The legacy of George Osborne – gone but hard to forget
With the blame for the downturn in high-end property sales being placed firmly on the shoulders of the Brexit vote, many are starting to point towards Osborne’s tax increases as the root of the problem.
In the wake of the recent slowdown in the high-end property market, many property selling experts originally believed much of the discontent felt by both vendors and potential homeowners was due to the Brexit vote.
Osborne himself, before being sacked from the cabinet by new Prime Minister Theresa May, stated that a Brexit vote would “hammer the housing market and the wider economy”. But as the market stabilises in the wake of the June referendum, it is slowly becoming clear that much of the anxiety felt within the property market in both London and the rest of the UK stems from tax hikes introduced by the man himself.
The clampdown on stamp duty started in December 2014, when Mr Osborne introduced legislation that made the purchase of any house worth more than £937,500 even more expensive than it was previously – a decision that impacted the capital more than anywhere else due to its high prices and competitive market. While the issue is focused on more expensive homes, the effects have started to trickle down to those further down on the property ladder. His second assault on the market targeted second-home owners and landlords, who suffered at the hands of a further 3% stamp duty hike in April this year.
Many experts within the industry have started to decry the notion that the current troubles being experienced are due to the Brexit vote, but rather a result of the tax increases by the former chancellor.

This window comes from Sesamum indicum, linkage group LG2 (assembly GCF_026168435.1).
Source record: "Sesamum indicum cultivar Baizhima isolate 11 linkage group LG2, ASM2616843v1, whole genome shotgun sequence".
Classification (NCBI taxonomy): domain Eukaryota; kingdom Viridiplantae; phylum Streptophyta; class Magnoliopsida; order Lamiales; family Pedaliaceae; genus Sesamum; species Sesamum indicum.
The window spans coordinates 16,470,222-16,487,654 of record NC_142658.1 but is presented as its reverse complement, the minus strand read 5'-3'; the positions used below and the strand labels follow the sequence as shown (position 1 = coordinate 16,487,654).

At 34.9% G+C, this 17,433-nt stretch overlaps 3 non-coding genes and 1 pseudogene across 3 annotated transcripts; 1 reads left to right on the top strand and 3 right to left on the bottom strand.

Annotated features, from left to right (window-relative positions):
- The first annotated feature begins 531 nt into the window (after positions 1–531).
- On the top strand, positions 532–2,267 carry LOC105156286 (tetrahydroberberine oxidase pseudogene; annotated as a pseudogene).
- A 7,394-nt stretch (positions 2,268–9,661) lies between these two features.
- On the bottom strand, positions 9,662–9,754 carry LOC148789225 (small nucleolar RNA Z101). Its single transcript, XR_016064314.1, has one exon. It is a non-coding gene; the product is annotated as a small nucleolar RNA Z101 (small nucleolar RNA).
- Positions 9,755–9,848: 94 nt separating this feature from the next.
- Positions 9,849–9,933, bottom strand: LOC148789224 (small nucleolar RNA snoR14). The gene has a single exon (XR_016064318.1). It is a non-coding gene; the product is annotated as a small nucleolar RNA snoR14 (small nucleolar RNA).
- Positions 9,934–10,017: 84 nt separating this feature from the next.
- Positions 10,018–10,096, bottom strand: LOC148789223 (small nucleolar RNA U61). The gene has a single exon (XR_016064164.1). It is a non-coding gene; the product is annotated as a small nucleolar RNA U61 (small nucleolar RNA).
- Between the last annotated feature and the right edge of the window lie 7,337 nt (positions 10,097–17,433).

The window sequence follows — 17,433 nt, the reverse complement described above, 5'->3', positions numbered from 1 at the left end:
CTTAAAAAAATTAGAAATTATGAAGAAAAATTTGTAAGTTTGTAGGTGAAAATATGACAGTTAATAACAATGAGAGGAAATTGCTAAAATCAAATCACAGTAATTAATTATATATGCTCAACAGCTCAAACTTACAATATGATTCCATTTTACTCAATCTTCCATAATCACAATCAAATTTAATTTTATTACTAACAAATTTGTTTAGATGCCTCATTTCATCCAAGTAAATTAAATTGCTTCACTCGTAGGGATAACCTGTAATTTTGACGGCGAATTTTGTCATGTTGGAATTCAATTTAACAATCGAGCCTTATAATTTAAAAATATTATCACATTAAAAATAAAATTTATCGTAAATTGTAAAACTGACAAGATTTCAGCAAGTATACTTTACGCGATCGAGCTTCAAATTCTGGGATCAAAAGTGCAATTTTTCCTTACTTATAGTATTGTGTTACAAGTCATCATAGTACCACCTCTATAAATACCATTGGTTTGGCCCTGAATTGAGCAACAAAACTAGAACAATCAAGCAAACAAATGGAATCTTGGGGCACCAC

“That [the slowdown of expensive home sales] is nothing to do with Brexit, it is all to do with stamp duty which has been really hiked over the last few years,” said Steve Morgan, chairman of housing developer Redrow Homes, who also claims that sales for new-build home in the months since the referendum are 8% higher than the previous year – dispelling the myth that the referendum has led to a downturn across the entire market.
Tony Pidgley, founder and chairman of the Berkeley Group echoed Morgan’s sentiment, declaring that taxes across the whole country are “too high” – and could lead to further stagnation down the road as consumer confidence drops and over-cautious buyers decide to hold off on new home purchases.
For vendors who are desperate to sell fast, this news will not be welcome, as it is likely to increase the length of time that their properties will take to sell. While they can always use property buying companies who buy any home for cash at competitive prices, many will remain highly critical of the market for some time to come.
Are you in need of a fast house sale? Why not ask National Homebuyers for advice, as we buy any house. Call 08000 443 911 or request a call back to find out how much you could get for your property.